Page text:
Known by many different names throughout the nations of the Pacific, lei are universally recognised for the intricacy of their construction and the significance they hold as not just adornments and gifts, but as vessels of intergenerational knowledge too. To mark this year's Pasifika Festival, Ruby Satele (Collection Manager, Pacific) details the delicate work that goes in to caring for these objects to ensure they, and the stories they tell, survive the test of time.

In 2019, a vibrant and multi-coloured collection of contemporary lei (garlands or neck ornaments) was acquired by the Pacific Collections team at Auckland War Memorial Museum. As Collection Manager Pacific, it was my job to care for each piece. When carefully retrieving each lei out of the packaging, a past memory from my adolescent years came to mind: my mother returning home from work and beginning to thread together miniature plastic beads of two or three colours to form a dazzling and elegant three-dimensional beaded lei. I would later see the completed lei adorn the wall-hung family photo frames, almost as if it was gifted with a lei.


This vau lei features natural plant material. Plant or leaf strips are woven into a small spherical form and a further flower-like piece made up of multiple incurvations of thinner strips of material. These are then alternately threaded into a single-strand lei. Auckland War Memorial Museum Tāmaki Paenga Hira. 2019.31.46.

More information ›

This lei collection was a private one amassed by Louis Le Vaillant, former Curator of Applied Arts and Design at Auckland Museum. He gifted it to the Director of Objectspace Trust, Philip Clarke, prior to Le Vaillant’s move to Australia. After many years in his care, Clarke, now Chair of the Blumhardt Foundation, donated the collection to Auckland Museum. The first piece in this lei collection was purchased at an exhibition at Massey Homestead in Mangere, Auckland in the 1980s. Over the next twenty years, Le Vaillant expanded the collection and purchased directly from the lei makers at the Pasifika Festival stalls in Auckland. Aside from the knowledge that the purchases were made at Niuean village stalls at Auckland’s Pasifika Festival, very little provenance is known. By sharing images of the lei through different platforms online, it may be possible to identify makers.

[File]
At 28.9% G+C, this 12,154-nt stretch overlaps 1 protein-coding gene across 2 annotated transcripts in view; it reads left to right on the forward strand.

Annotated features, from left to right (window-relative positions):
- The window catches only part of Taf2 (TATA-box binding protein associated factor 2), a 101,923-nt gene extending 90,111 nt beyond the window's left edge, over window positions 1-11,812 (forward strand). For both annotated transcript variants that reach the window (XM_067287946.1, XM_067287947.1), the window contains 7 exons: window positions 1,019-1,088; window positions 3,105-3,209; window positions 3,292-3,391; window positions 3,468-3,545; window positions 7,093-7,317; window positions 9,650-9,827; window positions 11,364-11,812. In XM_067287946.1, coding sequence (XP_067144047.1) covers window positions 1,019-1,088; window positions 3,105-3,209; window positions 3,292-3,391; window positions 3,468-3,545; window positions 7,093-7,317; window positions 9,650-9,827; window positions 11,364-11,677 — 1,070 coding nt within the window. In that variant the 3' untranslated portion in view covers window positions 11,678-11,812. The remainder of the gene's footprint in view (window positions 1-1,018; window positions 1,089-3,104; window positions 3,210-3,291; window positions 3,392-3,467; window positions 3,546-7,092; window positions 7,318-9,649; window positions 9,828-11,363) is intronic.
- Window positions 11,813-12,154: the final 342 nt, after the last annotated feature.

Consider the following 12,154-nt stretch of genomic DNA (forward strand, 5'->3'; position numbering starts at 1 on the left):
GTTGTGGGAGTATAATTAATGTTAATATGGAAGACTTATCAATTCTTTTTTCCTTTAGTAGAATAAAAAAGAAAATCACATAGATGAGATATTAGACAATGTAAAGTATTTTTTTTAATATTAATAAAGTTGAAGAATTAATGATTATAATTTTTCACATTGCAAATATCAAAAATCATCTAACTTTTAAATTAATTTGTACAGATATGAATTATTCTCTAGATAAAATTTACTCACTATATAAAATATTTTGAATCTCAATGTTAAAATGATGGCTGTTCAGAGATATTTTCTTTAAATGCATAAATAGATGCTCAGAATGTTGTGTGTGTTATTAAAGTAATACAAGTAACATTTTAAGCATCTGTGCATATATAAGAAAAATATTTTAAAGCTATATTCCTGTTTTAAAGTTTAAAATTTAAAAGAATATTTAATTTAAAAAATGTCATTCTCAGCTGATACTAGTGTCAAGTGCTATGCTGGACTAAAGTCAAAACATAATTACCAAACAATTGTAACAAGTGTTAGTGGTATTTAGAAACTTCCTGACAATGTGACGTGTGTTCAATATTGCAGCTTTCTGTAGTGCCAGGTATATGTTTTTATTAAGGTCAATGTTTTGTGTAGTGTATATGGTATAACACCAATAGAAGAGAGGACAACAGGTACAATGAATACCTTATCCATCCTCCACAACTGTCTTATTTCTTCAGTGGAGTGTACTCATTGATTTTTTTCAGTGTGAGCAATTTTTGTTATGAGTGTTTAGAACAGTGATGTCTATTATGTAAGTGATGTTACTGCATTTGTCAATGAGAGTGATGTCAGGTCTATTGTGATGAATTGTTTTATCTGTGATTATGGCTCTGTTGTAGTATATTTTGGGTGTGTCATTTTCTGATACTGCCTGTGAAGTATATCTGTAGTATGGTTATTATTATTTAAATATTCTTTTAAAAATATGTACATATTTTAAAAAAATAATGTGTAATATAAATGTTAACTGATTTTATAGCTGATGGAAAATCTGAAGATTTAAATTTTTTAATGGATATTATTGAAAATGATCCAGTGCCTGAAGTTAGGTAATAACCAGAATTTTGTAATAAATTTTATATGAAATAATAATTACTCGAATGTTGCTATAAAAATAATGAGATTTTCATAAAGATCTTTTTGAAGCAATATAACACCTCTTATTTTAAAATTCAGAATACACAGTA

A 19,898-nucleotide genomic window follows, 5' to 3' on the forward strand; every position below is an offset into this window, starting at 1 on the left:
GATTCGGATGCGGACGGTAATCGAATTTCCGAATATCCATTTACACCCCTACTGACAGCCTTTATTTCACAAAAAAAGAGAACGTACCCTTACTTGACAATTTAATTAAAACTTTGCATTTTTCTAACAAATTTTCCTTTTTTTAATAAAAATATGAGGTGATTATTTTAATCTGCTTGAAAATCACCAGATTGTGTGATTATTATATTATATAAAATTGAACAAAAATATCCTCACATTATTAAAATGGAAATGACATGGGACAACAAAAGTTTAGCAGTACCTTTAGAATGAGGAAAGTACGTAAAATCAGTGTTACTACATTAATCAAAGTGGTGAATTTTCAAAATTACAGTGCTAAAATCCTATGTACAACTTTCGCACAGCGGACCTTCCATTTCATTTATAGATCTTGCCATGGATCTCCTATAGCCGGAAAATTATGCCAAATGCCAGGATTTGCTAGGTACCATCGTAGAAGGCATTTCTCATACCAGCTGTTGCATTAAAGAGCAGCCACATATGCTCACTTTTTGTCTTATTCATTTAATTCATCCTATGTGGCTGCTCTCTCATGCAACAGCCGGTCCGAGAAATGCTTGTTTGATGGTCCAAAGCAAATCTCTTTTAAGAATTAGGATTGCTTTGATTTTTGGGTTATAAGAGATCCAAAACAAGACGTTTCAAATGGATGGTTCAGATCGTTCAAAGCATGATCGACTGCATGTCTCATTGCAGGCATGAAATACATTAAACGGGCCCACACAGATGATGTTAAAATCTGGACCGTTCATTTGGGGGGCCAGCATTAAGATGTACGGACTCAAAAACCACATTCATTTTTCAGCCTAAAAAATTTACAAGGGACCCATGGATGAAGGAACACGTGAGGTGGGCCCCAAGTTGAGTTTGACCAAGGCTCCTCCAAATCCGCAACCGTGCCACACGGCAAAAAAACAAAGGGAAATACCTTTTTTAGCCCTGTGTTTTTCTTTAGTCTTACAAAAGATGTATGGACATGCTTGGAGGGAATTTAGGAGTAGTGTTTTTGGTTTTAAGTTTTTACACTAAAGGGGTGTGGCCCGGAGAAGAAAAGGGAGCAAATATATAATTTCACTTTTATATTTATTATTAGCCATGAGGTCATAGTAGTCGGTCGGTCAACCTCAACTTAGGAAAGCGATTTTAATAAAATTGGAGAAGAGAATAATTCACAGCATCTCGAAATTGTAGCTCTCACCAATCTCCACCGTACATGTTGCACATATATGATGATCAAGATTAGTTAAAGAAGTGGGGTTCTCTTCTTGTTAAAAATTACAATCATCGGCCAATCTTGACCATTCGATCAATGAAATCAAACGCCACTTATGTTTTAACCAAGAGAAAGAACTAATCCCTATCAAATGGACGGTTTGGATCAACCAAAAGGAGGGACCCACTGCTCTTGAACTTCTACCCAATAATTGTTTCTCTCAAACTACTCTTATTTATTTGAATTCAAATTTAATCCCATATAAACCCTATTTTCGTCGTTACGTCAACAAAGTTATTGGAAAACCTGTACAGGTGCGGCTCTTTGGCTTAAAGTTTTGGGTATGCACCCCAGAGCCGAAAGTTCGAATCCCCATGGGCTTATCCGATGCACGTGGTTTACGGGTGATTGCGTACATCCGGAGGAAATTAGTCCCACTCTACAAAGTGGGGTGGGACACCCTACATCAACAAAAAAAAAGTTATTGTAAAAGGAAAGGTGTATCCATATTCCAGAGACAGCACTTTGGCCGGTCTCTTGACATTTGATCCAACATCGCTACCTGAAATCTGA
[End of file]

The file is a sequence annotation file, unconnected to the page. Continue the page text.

Niuean weavers enjoy speeches and singing in a ceremony to mark the closure of the Celebration of Niue exhibition at the Massey Homestead in Mangere East, July 1993. Auckland Libraries Heritage Collections. Footprints 03587. Courtesy of Stuff Limited.

More information ›

Vau lei. Auckland War Memorial Museum Tāmaki Paenga Hira. 2019.31.46.

Pasifika is Auckland’s annual festival celebration of culture, lifestyle and food of the Pacific Island peoples of the city. Inaugurated in 1993, the festival is held annually in March, primarily at Western Springs Park in Central Auckland. This mass gathering brings the melting pot of the Pacific in Auckland into sharp focus as it is animated by vibrant entertainment, an array of irresistible Pasifika food, and impressive displays of hand-made goods. Assorted lei were often found suspended in stalls selling crafts and goods, as well as a many festival participants and attendees graced by colourful lei.


Pacific weaving and handicrafts in village stall during the 2014 Pasifika Festival held at Western Springs, Auckland. Auckland Libraries Heritage Collections. PASF-D-2014-027. Photograph by Adana Dobranis.

Lei are recognisably Pacific garlands used to ornament and beautify people, objects and spaces. It is customary to receive lei as a gift, but they can also be purchased. Wearers of lei signify, assert and celebrate identity, manifesting the power of adornment. Although the term lei is Hawaiian, it is widely understood and used in reference to garlands across many parts of the Pacific where the making of lei has long been a customary practice. In the Cook Islands it is called ‘ei, in Fiji salusalu, and in Niue and Tonga kahoa, just to name a few. They are formed by threading together small objects and fastening the ends into a closed loop. Flowers, leaves, seeds and seashells were materials used customarily.